"Bollywood Steps" is the story of American-born Indian boys learning to connect with their heritage through Bollywood Dance, and their special bond with Bollywood choreographer Yogen Bhagat.
The boys are right at home in their native Southern California - but Yogen's very much a stranger. This is a film about family, culture, and how the boys and their teacher learn from each other.
Far from Bollywood,a group of American boys studies dance. This is a delightful film about young Indian-Americans learning the dances of their parents' native country. They are all handsome, verbal and clever and as we are introduced to their elders we can see why. These are gracious, attractive and intelligent people who are encouraging their children to be all that they can be, and the story could end there and still result in a most enjoyable piece. But there is so much more to "Bollywood Steps" that to simply review it as a feel-good film would be doing it a disservice.
These are American children and the parents we meet have achieved the American dream. They want this for their children as well, but also desire for them to have an appreciation for Indian culture. The boys realize this in dance, an art form which in India is practiced by both sexes, and the boys are quick to explain this to the camera! Their performances are energetic and entertaining, led by their engaging and wise teacher, Yogen Bhagat, who demands perfection while reminding them to respect their families, their parents and their dance. Yogen's career change tale is a story unto itself.
These boys might be playing basketball on another day of the week and the impression the parents give is that it's a fine thing to do. As one parent puts it, "He's an American kid." The parents of the young dancers have fully embraced the American culture, while keeping strong ties to that of India. They wish that for their children, and if they succeed we will all be the richer for it.
Cool doc. Rarely does a film come along that's very entertaining while also enjoyably informative. This is a story about six Indian-American pre-teens who do all the usual things; pondering what the point is of a pencil with erasers on either end, impersonating Elvis, and take 60 minutes to watch a 30 minute program. But it's also about how these guys partake every week in their dance class and embrace their Indian roots while living as typical American kids. With the dedicated guidance of their dance instructor, the boys work feverishly to perfect their troupe while understanding the importance of hard work and respect for family, their peers, and their culture. At times it seems like the instructor is frustrated. At times it seems like the kids are frustrated. But at no point do they lose focus of what's really important: family, culture, and the main theme of the flick: their dance. A fun and interesting picture that can be enjoyed by all.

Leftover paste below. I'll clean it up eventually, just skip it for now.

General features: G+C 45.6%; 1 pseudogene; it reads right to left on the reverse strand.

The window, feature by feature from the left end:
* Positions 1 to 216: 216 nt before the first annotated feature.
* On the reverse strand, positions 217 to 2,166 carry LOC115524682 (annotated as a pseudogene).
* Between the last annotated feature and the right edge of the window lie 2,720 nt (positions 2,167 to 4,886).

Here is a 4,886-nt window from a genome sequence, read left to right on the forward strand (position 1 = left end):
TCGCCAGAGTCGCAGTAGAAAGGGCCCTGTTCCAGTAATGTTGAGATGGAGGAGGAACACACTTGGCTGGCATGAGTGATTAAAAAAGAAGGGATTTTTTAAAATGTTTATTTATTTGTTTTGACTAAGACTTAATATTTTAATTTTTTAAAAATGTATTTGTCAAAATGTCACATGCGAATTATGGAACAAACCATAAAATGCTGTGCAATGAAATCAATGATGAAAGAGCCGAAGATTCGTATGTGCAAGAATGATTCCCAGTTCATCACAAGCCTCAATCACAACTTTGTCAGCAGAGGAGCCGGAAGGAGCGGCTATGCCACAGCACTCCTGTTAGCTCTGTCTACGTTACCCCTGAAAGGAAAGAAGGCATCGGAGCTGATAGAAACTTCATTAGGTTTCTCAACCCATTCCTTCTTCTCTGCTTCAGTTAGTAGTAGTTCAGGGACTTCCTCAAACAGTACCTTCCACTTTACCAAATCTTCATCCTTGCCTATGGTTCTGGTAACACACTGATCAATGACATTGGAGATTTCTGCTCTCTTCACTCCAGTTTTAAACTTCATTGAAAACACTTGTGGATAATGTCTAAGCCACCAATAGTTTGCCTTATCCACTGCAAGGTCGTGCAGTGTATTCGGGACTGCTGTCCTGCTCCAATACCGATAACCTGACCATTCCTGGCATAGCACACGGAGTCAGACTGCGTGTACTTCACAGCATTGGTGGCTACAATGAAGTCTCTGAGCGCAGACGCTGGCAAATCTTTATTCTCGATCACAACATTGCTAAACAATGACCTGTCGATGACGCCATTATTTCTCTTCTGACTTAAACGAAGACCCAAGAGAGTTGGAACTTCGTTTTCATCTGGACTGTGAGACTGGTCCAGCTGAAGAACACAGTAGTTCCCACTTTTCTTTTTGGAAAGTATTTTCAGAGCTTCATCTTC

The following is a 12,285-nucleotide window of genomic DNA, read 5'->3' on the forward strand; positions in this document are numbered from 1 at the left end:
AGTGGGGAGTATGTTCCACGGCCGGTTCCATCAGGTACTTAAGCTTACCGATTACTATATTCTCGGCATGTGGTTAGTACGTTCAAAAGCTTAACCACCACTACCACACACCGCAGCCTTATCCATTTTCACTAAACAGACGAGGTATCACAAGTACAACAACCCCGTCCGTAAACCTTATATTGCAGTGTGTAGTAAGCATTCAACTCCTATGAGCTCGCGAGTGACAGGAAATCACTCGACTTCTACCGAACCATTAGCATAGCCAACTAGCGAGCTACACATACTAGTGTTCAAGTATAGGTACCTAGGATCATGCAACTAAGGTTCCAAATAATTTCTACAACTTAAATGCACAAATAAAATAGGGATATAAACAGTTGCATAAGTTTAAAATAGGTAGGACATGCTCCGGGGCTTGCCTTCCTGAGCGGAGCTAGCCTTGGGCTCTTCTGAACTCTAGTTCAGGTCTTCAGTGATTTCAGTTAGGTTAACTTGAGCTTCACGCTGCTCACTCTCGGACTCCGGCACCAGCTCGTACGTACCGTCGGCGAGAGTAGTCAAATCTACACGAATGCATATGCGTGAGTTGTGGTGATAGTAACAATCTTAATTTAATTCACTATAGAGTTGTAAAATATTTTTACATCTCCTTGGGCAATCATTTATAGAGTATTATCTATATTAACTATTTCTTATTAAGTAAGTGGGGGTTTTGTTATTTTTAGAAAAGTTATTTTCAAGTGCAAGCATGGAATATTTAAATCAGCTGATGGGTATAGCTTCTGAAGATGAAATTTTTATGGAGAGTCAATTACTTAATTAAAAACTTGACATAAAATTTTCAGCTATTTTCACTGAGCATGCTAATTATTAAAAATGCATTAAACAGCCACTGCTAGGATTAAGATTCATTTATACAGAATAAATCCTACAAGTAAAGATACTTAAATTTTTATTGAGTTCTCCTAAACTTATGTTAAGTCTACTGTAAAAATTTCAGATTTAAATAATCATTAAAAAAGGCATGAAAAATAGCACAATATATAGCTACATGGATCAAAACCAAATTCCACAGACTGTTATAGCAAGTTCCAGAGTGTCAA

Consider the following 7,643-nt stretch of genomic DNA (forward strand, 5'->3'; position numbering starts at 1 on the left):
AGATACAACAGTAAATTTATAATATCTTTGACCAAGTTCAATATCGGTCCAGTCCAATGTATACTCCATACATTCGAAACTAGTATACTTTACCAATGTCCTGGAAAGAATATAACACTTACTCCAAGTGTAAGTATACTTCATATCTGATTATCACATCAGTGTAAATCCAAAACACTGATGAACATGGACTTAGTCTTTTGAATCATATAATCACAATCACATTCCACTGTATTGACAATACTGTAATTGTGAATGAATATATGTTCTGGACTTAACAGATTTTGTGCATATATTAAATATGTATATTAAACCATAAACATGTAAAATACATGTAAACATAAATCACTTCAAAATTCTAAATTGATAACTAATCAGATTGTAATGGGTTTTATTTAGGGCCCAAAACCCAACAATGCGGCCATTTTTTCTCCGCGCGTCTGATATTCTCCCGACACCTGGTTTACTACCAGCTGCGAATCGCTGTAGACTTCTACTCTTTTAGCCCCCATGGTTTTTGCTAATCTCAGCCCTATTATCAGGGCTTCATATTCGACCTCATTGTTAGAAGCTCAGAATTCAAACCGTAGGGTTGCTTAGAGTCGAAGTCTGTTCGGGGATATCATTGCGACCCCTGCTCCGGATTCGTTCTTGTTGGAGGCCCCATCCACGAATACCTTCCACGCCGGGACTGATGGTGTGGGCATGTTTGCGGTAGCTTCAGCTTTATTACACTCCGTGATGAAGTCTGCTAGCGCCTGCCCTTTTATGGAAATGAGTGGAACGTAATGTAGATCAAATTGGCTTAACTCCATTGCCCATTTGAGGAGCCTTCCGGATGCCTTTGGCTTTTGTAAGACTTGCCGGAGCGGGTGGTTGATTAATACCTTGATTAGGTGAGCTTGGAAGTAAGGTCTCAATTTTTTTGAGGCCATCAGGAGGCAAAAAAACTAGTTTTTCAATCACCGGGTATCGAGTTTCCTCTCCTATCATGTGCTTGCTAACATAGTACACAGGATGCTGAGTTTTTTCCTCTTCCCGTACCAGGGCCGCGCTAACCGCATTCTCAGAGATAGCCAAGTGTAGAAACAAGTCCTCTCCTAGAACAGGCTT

Hooray for "Bollywood Steps!" A delightful documentary on the sharing of Indian culture from generation to generation through Bollywood dancing. All immigrant families who raise a family in the States struggle with how to keep a foot in the culture of both worlds, where they're from and to where they are. "Bollywood Steps" endearingly and intimately follows a group of young boys as they navigate the intricate style of Bollywood choreography. Through their performances, they become a local sensation while learning about themselves and their culture. Rich Samuels' eyes and ears have captured a slice of life that should be viewed by all.
Congratulations to Director/Producer Rich Samuels for giving us an inside look at the India/American family unit. The film showed the respect for the Indian culture that these families have for native dancing for their boys. I felt almost as proud of the boys as their families did at the Recital. This documentary should be seen by all Indian/American families.